Oats are a classic ingredient in gluten-free whole grain bread

Oats

Unlike other whole grains, oats typically don’t have their bran and germ removed in processing. That means when you eat oats, you’re definitely getting the whole grain. Oats taste sweet and are usually steamed and flattened—the more they’re steamed and flattened, the faster that they will cook. When oats cook, they absorb the water and can take on the flavour profile of other ingredients in the dish. This makes oats perfect for making sweet and creamy oatmeal in the morning. Oats also add great texture to baking dishes like crusts or cookies, or they can be soaked, blended, and strained to make oat milk.

Oats are gluten-free but are often mixed with other grains that contain gluten. At Little Northern Bakehouse, our oats are sorted and tested to ensure they’re gluten-free before they’re used in our products.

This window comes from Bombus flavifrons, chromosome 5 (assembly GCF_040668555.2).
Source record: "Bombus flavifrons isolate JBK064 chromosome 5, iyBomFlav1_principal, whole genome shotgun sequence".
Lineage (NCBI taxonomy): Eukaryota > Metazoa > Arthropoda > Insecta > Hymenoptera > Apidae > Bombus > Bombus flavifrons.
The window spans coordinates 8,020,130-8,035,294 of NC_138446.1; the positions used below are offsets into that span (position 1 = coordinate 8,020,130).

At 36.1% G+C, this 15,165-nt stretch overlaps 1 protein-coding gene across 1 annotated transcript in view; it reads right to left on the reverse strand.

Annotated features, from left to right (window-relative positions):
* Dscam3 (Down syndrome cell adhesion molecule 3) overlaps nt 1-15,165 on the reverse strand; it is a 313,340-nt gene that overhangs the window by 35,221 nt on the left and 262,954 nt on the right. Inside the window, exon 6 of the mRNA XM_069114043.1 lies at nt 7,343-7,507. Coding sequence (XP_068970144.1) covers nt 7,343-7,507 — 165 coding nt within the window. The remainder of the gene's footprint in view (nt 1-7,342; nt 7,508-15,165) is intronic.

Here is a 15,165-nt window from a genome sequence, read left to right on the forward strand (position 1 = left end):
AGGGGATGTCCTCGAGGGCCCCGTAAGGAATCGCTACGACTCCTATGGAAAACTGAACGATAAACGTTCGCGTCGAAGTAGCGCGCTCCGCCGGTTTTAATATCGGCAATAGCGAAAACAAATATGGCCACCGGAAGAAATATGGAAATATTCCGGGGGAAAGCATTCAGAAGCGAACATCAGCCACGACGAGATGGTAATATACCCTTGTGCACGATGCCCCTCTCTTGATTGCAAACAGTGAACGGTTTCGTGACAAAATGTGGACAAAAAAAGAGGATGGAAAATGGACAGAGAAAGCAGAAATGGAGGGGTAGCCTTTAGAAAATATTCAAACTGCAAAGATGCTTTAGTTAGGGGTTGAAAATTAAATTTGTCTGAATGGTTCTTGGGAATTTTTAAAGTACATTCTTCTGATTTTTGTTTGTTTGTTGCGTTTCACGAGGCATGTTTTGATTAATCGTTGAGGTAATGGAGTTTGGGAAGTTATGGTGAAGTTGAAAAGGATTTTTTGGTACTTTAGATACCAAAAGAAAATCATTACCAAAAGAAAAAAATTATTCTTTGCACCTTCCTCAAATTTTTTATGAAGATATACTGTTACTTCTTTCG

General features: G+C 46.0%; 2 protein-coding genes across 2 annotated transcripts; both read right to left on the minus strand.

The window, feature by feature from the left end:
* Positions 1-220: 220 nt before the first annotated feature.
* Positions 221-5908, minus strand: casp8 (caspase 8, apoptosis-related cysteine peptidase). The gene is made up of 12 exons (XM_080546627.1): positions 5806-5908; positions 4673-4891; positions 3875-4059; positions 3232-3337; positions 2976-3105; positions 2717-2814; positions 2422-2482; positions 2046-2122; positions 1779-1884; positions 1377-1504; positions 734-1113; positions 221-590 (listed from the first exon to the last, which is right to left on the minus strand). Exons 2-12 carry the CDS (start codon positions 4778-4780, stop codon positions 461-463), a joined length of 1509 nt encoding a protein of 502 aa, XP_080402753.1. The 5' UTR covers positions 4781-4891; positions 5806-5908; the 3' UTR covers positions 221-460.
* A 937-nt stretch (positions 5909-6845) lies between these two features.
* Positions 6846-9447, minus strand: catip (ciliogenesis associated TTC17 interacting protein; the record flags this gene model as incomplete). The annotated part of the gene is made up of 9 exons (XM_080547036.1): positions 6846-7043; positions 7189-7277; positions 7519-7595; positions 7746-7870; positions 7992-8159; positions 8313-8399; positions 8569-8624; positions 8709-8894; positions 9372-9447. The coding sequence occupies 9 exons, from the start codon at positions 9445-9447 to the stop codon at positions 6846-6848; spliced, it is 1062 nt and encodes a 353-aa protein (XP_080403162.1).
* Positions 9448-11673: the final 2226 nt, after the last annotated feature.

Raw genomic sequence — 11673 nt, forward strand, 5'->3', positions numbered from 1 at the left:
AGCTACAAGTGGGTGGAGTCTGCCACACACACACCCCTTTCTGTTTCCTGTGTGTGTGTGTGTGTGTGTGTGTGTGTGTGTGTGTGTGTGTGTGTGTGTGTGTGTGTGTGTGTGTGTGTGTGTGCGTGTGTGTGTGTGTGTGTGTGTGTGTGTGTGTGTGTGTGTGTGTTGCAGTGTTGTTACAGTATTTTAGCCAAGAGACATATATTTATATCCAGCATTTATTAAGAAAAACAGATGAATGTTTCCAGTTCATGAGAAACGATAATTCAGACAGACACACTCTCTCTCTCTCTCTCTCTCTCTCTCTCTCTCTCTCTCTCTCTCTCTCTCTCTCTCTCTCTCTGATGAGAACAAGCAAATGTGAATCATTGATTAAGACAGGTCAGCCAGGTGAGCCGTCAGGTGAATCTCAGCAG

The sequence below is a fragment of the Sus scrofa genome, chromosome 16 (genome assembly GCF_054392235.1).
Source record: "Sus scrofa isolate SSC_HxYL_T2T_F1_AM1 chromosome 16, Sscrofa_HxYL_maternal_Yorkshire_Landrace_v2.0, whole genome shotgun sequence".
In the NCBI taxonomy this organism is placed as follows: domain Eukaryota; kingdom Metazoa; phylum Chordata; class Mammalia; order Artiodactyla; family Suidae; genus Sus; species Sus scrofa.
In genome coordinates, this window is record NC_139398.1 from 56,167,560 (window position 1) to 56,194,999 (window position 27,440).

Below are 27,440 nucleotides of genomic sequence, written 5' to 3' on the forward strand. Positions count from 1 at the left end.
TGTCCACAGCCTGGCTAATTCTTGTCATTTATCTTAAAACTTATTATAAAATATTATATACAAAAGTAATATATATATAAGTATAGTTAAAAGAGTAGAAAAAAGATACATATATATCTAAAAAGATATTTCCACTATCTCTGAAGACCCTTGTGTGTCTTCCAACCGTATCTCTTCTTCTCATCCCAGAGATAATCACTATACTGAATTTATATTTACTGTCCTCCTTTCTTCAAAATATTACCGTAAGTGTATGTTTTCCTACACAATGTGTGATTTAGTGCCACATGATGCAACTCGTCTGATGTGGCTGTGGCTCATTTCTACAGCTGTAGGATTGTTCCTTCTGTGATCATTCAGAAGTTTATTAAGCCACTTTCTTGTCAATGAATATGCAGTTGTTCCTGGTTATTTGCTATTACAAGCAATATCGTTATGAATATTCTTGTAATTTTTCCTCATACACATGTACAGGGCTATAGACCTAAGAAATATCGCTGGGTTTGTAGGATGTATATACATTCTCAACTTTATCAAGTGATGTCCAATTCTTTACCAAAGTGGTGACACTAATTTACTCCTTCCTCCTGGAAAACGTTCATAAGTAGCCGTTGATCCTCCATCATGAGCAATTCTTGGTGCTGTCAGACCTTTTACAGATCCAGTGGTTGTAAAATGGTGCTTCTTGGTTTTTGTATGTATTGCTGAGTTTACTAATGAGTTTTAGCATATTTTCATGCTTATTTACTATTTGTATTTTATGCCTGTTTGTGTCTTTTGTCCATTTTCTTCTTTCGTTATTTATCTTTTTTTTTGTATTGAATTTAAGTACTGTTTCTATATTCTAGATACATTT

Sprouting

At Little Northern Bakehouse, many of the whole grains used in our gluten-free breads are sprouted. Sprouting makes gluten-free whole grains even better—nutritionally and deliciously! The process of sprouting makes the nutrition in gluten-free whole grains easier for your body to use.

Sprouting breaks down antinutrients[3] (phytate / phytic acid[4], trypsin inhibitor, and tannins[5]) that protect nutrients stored inside the grain while the seed/grain is dormant, but also block our ability to access them when we eat them. Sprouting also improves the availability of key nutrients including iron, zinc, B vitamins, and magnesium.[6] GABA is particularly more available in sprouted brown rice.[7]